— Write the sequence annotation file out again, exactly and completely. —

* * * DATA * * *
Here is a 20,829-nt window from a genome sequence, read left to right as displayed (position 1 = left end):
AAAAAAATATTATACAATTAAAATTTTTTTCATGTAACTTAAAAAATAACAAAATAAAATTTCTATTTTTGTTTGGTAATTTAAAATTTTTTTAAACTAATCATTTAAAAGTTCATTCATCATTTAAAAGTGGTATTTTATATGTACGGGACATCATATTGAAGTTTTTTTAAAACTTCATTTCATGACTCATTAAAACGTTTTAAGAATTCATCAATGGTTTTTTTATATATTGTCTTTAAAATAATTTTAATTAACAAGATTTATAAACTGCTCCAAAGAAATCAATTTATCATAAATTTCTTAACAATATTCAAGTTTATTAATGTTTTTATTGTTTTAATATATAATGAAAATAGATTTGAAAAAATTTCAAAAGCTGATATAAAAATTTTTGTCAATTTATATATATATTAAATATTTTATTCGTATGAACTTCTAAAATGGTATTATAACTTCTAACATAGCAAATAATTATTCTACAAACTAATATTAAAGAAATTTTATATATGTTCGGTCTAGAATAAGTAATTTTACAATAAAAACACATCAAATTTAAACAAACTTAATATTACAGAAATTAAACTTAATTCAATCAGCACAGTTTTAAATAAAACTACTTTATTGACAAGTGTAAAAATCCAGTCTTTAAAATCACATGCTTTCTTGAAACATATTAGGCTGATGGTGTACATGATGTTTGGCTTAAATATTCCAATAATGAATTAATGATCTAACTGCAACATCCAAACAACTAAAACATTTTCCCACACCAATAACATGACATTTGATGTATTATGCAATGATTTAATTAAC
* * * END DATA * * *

Here is a 20,829-nt window from a genome sequence, read left to right as displayed (position 1 = left end):
AAAAAAATATTATACAATTAAAATTTTTTTCATGTAACTTAAAAAATAACAAAATAAAATTTCTATTTTTGTTTGGTAATTTAAAATTTTTTTAAACTAATCATTTAAAAGTTCATTCATCATTTAAAAGTGGTATTTTATATGTACGGGACATCATATTGAAGTTTTTTTAAAACTTCATTTCATGACTCATTAAAACGTTTTAAGAATTCATCAATGGTTTTTTTATATATTGTCTTTAAAATAATTTTAATTAACAAGATTTATAAACTGCTCCAAAGAAATCAATTTATCATAAATTTCTTAACAATATTCAAGTTTATTAATGTTTTTATTGTTTTAATATATAATGAAAATAGATTTGAAAAAATTTCAAAAGCTGATATAAAAATTTTTGTCAATTTATATATATATTAAATATTTTATTCGTATGAACTTCTAAAATGGTATTATAACTTCTAACATAGCAAATAATTATTCTACAAACTAATATTAAAGAAATTTTATATATGTTCGGTCTAGAATAAGTAATTTTACAATAAAAACACATCAAATTTAAACAAACTTAATATTACAGAAATTAAACTTAATTCAATCAGCACAGTTTTAAATAAAACTACTTTATTGACAAGTGTAAAAATCCAGTCTTTAAAATCACATGCTTTCTTGAAACATATTAGGCTGATGGTGTACATGATGTTTGGCTTAAATATTCCAATAATGAATTAATGATCTAACTGCAACATCCAAACAACTAAAACATTTTCCCACACCAATAACATGACATTTGATGTATTATGCAATGATTTAATTAAC